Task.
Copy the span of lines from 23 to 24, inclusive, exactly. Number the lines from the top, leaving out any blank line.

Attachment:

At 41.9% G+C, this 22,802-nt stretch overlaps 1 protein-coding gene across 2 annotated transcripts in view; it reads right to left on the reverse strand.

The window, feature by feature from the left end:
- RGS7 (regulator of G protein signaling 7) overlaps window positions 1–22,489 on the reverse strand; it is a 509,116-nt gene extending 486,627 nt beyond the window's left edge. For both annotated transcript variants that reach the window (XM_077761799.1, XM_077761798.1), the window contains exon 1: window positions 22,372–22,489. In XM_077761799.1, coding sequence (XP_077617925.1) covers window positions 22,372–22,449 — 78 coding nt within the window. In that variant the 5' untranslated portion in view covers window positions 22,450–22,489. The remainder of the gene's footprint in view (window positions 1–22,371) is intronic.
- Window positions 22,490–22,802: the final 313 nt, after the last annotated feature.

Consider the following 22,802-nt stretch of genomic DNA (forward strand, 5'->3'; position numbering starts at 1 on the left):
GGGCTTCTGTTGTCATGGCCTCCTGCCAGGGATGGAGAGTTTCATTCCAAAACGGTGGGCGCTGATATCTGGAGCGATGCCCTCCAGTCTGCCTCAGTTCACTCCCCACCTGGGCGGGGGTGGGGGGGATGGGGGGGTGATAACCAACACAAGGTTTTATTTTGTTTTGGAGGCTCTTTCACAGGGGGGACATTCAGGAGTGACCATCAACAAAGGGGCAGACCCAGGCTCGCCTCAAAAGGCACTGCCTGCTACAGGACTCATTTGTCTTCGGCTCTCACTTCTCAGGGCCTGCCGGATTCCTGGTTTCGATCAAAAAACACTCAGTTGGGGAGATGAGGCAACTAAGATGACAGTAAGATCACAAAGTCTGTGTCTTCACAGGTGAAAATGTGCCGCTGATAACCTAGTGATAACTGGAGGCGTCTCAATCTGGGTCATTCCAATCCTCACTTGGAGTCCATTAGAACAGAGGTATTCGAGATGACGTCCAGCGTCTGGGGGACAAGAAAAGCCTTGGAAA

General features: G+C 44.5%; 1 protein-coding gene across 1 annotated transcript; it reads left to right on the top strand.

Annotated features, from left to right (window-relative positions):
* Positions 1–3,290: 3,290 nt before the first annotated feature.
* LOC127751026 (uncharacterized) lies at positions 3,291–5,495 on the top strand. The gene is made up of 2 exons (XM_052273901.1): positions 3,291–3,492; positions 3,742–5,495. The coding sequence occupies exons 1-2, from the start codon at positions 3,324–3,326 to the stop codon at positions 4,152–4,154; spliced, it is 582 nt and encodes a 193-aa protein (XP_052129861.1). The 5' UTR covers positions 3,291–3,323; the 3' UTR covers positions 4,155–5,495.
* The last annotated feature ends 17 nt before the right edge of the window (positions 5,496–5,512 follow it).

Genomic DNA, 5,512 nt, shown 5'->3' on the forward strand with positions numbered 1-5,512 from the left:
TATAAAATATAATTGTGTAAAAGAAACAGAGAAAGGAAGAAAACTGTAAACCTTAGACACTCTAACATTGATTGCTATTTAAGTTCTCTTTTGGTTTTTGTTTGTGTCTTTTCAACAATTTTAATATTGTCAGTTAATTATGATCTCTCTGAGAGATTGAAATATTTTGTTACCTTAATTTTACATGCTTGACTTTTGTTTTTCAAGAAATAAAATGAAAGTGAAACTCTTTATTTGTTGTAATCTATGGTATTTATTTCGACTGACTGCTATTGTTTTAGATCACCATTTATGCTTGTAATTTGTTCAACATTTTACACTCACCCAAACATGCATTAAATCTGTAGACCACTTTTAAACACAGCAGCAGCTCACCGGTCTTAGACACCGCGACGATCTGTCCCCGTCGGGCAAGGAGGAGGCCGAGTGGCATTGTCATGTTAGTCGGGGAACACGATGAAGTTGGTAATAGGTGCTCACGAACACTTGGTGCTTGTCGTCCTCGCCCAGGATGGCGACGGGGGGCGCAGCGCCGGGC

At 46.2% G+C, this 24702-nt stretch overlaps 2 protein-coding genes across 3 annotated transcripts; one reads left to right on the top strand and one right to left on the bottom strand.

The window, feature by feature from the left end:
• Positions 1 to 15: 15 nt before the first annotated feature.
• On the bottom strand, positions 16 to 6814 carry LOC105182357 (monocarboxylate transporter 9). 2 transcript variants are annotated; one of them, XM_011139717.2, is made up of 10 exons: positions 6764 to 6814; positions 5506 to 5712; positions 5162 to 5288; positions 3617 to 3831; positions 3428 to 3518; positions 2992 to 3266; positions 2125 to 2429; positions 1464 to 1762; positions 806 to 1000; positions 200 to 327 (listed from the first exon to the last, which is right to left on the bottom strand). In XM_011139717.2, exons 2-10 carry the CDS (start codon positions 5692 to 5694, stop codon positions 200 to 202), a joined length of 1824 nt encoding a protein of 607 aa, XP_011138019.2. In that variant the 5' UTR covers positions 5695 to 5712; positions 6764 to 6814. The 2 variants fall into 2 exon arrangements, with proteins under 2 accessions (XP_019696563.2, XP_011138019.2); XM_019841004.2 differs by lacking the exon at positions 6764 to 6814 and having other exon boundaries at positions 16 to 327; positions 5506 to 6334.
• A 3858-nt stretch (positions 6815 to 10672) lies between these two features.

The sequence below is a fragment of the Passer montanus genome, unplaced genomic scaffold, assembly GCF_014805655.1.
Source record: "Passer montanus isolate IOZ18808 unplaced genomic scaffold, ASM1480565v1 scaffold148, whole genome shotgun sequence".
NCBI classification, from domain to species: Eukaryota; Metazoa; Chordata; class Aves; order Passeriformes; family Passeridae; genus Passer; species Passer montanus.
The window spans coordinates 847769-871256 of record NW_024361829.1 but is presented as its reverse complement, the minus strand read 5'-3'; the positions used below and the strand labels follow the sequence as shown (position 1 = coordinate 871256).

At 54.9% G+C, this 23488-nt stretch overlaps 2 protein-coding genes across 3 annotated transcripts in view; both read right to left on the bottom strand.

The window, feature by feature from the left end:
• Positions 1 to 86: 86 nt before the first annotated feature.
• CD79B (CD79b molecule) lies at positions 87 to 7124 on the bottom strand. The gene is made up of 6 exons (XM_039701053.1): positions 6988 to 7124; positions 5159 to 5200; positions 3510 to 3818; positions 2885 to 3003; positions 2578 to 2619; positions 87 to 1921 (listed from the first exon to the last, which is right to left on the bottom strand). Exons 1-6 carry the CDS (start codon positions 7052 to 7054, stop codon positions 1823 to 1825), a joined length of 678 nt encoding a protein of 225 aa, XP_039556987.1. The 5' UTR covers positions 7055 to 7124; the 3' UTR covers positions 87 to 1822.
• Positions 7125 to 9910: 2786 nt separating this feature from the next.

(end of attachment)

At 54.9% G+C, this 23488-nt stretch overlaps 2 protein-coding genes across 3 annotated transcripts in view; both read right to left on the bottom strand.

The window, feature by feature from the left end: